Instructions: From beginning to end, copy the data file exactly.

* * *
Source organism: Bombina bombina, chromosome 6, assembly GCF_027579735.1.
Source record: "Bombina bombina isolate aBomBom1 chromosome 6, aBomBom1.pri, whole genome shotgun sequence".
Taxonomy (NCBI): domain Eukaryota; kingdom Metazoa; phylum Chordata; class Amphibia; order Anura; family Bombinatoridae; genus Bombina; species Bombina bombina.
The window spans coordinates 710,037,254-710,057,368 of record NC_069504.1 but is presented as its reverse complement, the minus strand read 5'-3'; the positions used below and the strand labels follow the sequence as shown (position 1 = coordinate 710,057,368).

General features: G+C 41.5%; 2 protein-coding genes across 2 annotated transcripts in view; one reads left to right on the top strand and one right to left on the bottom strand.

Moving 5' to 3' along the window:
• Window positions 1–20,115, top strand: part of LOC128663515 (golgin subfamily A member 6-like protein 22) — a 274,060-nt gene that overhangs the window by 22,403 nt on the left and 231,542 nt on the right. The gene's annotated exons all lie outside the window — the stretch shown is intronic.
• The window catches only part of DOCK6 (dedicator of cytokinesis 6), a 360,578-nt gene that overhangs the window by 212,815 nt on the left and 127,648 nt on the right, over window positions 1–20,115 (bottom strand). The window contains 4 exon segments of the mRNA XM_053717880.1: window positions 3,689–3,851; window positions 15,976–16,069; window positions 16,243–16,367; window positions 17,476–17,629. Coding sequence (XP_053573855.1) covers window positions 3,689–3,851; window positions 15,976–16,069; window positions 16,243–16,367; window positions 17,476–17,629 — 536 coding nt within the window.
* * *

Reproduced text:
Source organism: Bombina bombina, chromosome 6, assembly GCF_027579735.1.
Source record: "Bombina bombina isolate aBomBom1 chromosome 6, aBomBom1.pri, whole genome shotgun sequence".
Taxonomy (NCBI): domain Eukaryota; kingdom Metazoa; phylum Chordata; class Amphibia; order Anura; family Bombinatoridae; genus Bombina; species Bombina bombina.
The window spans coordinates 710,037,254-710,057,368 of record NC_069504.1 but is presented as its reverse complement, the minus strand read 5'-3'; the positions used below and the strand labels follow the sequence as shown (position 1 = coordinate 710,057,368).

General features: G+C 41.5%; 2 protein-coding genes across 2 annotated transcripts in view; one reads left to right on the top strand and one right to left on the bottom strand.

Moving 5' to 3' along the window:
• Window positions 1–20,115, top strand: part of LOC128663515 (golgin subfamily A member 6-like protein 22) — a 274,060-nt gene that overhangs the window by 22,403 nt on the left and 231,542 nt on the right. The gene's annotated exons all lie outside the window — the stretch shown is intronic.
• The window catches only part of DOCK6 (dedicator of cytokinesis 6), a 360,578-nt gene that overhangs the window by 212,815 nt on the left and 127,648 nt on the right, over window positions 1–20,115 (bottom strand). The window contains 4 exon segments of the mRNA XM_053717880.1: window positions 3,689–3,851; window positions 15,976–16,069; window positions 16,243–16,367; window positions 17,476–17,629. Coding sequence (XP_053573855.1) covers window positions 3,689–3,851; window positions 15,976–16,069; window positions 16,243–16,367; window positions 17,476–17,629 — 536 coding nt within the window.